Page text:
Special Issue "Novel Research about Biomechanics and Biomaterials Used in Hip, Knee and Related Joints"

A special issue of Materials (ISSN 1996-1944).

Deadline for manuscript submissions: closed (31 July 2020).

Special Issue Editors

Prof. Dr. J. Philippe Kretzer
E-Mail Website
Guest Editor
Universitätsklinikum Heidelberg, Clinic for Orthopedics and Trauma Surgery, Heidelberg, Germany
Interests: tribology of joint replacement; biomechanics
Special Issues and Collections in MDPI journals
Prof. Dr. Catherine Van Der Straeten
E-Mail Website
Guest Editor
Head of the Health Innovation and Research Institute Ghent University Hospital

Special Issue Information

Dear Colleagues,

Joint replacement is a very successful medical treatment. However, the survivorship of hip, knee, shoulder, and other implants is limited. The degradation of materials, but also the immune response against degradation products or an altered tissue loading condition as well as infections remain key factors of their failure.

Current research in biomechanics and biomaterials is trying to overcome the existing limitations. This includes new implant designs and materials, bearings concepts and tribology, kinematical concepts, surgical techniques, and anti-inflammatory and infection prevention strategies. A careful evaluation of new materials and concepts is required in order to fully assess strengths and weaknesses and improve the quality and outcomes of joint replacements. Therefore, extensive research and clinical trials are essential.

This Special Issue gives an overview of the ongoing research in that field. Contributions are solicited from researchers working in the fields of biomechanics, biomaterials, and bio- and tissue-engineering.

Prof. Dr. J. Philippe Kretzer
Prof. Dr. Catherine Van Der Straeten
Guest Editors

Manuscript Submission Information

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Keywords

  • Arthroplasty
  • Joint replacement
  • Hip
  • Knee
  • Shoulder
  • Biomaterials
  • Biomechanics'Friction
  • Wear
  • Immune response
  • Finite element model
  • Corrosion
  • Particle debris

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Editorial

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Open AccessEditorial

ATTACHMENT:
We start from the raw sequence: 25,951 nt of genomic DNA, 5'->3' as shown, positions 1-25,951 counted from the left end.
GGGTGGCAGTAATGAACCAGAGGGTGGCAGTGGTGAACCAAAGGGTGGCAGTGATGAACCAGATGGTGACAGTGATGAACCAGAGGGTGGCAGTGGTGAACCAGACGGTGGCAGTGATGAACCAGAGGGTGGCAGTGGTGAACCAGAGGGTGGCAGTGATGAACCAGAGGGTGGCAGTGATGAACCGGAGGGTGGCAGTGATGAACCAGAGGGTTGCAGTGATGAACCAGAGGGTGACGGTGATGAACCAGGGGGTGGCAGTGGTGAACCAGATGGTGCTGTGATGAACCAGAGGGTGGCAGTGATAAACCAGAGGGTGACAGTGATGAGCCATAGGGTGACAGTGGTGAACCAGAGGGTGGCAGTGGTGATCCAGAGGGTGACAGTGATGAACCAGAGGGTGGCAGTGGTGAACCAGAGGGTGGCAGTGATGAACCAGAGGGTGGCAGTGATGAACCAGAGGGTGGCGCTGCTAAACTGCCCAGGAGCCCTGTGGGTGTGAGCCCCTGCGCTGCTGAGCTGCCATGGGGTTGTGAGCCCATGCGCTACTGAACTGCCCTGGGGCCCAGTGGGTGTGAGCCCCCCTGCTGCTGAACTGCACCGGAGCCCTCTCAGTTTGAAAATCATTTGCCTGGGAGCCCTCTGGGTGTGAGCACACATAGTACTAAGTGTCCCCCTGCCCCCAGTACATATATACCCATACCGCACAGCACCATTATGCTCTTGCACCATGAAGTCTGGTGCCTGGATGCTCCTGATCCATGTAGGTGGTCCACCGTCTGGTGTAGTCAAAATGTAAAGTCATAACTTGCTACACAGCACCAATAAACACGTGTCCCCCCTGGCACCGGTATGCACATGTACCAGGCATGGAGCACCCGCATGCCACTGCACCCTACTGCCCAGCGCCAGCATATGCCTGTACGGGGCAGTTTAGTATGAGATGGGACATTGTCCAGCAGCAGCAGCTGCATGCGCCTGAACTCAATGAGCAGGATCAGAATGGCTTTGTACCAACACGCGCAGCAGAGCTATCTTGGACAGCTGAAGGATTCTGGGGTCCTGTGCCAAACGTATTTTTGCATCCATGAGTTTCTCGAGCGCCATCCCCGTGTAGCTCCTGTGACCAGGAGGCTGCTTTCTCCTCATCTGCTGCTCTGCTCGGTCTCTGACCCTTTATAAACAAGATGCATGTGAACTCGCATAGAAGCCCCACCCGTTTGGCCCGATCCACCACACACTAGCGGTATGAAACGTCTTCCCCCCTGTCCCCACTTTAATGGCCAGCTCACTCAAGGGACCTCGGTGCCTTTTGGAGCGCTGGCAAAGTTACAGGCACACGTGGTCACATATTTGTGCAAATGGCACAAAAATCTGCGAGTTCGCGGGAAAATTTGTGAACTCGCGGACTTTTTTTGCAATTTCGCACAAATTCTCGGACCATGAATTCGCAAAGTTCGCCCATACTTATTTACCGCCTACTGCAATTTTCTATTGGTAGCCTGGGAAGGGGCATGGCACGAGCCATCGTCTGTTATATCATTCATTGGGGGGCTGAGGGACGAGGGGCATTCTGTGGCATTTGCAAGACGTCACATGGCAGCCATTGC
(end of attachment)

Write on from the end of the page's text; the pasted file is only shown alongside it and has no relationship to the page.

Special Issue “Novel Research about Biomechanics and Biomaterials Used in Hip, Knee and Related Joints”
Materials 2021, 14(9), 2222; https://doi.org/10.3390/ma14092222 - 26 Apr 2021
Viewed by 249
Abstract
Joint replacement is a very successful medical treatment [...] Full article

Research

Jump to: Editorial, Review

Open AccessArticle
Bearing Thickness Is Not a Predictive Factor for Damage and Penetration in Oxford Unicompartmental Knee Arthroplasty—A Retrieval Analysis
Materials 2020, 13(20), 4589; https://doi.org/10.3390/ma13204589 - 15 Oct 2020
Cited by 1 | Viewed by 400
Abstract
The medial Oxford unicompartmental knee arthroplasty (OUKA) shows good survivorship, as well as clinical results. Aseptic loosening, however, remains one of the main reasons for revision and polyethylene debris is known to cause aseptic loosening. The role of bearing thickness in total as [...] Read more.
The medial Oxford unicompartmental knee arthroplasty (OUKA) shows good survivorship, as well as clinical results. Aseptic loosening, however, remains one of the main reasons for revision and polyethylene debris is known to cause aseptic loosening. The role of bearing thickness in total as well as unicondylar knee arthroplasty has been the subject of controversial discussions, especially the longevity of lower thickness bearings in total knee arthroplasty was questioned. The purpose of this study was to assess the influence of bearing thickness on time to revision, damage pattern, penetration, and volumetric material loss. A cohort of 47 consecutively retrieved medial OUKA bearings was analyzed with conventional direct light microscopy applying the Hood damage analysis, as well as measuring the penetration depth. In this retrieval cohort, a difference on survival time, damage, penetration, as well as volumetric material loss could not be seen. We conclude that low as well as high thickness bearings can safely be used in OUKA without any relevant differences in terms of wear and damage. Full article
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Open AccessArticle
Hip Spacers with a Metal-on-Cement Articulation Did Not Show Significant Surface Alterations of the Metal Femoral Head in Two-Stage Revision for Periprosthetic Joint Infection
Materials 2020, 13(17), 3882; https://doi.org/10.3390/ma13173882 - 02 Sep 2020
Cited by 1 | Viewed by 654
Abstract
Two-stage revision is considered the gold standard treatment for chronic periprosthetic joint infection (PJI). During the interim period, between explantation of the infected hip endoprosthesis and revision arthroplasty, individually formed articulating hip spacers made of polymethylmethacrylate (PMMA) bone cement can be used to [...] Read more.